Under the foregoing scenario the only leverage a company has as a customer is by telling their supplier they won’t use them on the next design. And, the only way they can approach a different IC vendor is with a brand-new design. Ritchey states, “It doesn’t help to take an existing design to a different vendor. You have to get in line behind their existing customers who are designing a similar product. And, it doesn’t help to go to new designs because you have to get into line to get the ICs often when capacity is already tapped out.”

It’s certainly true that during a shortage, some companies may stockpile the chips that they will be needing. This enables them to maintain the processes and practices they have in place for a while longer. But, not all companies have the luxury, opportunity or money to make this their long-term business model.

The PCB Side of The Equation

The PCB side of the story is considerably different with respect to the chip shortage. Over the years, some components and the materials used in the fabrication of PCBs became unavailable when new ones were introduced; some became obsolete and were no longer manufactured; some were the result of a catastrophic event completely eliminating a resource (as when the 2011 earthquake and ensuing tsunami wiped out the Nittobo glass factory that was the sole supplier of low Dk glass). In the early days of COVID, there was a shortage of the copper foil needed to manufacture PCB laminates but this impasse was essentially a “blip” when compared to the rest of the industry.

What’s important to remember is that, despite claims to the contrary, there is no such thing as a “plug and play” component that can be mounted on a PCB. It may fit within the same package but changes to the features and functions of the component necessitate changes to the PCB design. The slightest variation, even inside a package, can quickly render a design unmanufacturable and inoperable. And the small amount of wiggle room potentially available within a design can disappear when moving from one major component to another. And with demand outstripping supply in many instances, any change in component technology necessitates going back to square one with the design process and doing all the analysis, especially during the stack-up phase, that is necessary to ensure that the resulting design will be manufacturable, operable and reliable over the lifetime of the end product. Obviously, having to go back to square one means that there will be non-recurring engineering costs which can be significant, development times that are protracted and market windows that are potentially missed. In this scenario and to meet corporate demands, some companies may attempt to make design shortcuts in order to get their product to market quickly. This is an example of a “you can do it fast or you can do it right” product development scenario.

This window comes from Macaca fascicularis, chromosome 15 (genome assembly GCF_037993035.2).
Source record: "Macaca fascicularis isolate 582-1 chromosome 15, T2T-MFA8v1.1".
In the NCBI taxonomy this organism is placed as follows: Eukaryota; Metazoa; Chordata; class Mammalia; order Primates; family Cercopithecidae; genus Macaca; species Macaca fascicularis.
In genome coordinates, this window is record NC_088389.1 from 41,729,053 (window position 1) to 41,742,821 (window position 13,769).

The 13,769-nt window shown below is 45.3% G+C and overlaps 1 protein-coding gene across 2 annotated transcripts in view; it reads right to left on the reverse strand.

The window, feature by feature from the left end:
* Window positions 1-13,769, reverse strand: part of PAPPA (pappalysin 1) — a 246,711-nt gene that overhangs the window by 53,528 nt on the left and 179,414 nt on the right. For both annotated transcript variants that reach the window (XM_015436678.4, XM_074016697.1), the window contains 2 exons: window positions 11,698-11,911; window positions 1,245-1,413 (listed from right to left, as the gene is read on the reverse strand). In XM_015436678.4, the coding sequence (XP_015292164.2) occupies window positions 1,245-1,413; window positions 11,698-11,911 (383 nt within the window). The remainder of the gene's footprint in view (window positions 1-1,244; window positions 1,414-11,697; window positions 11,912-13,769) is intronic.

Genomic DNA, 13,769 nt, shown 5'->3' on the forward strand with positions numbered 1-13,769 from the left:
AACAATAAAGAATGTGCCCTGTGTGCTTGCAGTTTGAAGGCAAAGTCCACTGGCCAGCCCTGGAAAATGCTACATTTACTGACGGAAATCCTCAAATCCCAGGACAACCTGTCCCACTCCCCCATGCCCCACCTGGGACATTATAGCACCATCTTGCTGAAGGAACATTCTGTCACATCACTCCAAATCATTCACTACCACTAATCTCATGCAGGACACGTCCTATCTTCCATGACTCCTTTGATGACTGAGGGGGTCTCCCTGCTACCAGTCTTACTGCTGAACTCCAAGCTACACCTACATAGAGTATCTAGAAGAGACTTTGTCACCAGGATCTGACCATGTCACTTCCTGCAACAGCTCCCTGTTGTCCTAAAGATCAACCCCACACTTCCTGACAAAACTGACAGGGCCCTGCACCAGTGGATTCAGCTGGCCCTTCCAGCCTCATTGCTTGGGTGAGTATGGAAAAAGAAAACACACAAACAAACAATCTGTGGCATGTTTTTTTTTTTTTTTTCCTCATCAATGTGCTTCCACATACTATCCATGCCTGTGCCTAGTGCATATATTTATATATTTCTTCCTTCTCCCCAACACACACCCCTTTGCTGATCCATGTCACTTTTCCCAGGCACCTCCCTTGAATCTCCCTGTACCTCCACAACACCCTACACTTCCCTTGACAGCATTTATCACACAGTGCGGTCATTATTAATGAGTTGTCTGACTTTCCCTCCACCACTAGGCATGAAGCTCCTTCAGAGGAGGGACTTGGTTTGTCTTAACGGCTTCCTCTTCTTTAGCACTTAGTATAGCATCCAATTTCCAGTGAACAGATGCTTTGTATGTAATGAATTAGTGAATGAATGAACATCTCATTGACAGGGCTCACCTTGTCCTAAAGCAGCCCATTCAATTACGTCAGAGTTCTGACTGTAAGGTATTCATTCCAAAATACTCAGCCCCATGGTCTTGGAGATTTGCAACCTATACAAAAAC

The Elephant in the Room

There’s been an attempt on the part of some to blame the current chip shortage entirely on COVID. While it certainly has focused a lot of attention on the situation, the problem itself has been brewing for some time and Taiwan is at the crux of the concern.

Ritchey explains, “The real fear centers on 60% of the world’s ICs being made in Taiwan. If China does what they want to do, they would control the supply of ICs. That’s why Intel is building a giant wafer fab in Japan and other ones in Hillsboro, Oregon, and in Phoenix. And they are bringing their plant in Albuquerque back online. It isn’t to increase the amount of stuff being made here. It’s very quiet pressure resulting from our economy and our government saying we have to reduce our dependency on Taiwan. The transition off Taiwan is already in motion. TSMC is building a plant in Japan and other chip manufacturing is being ramped up in South Korea and India.”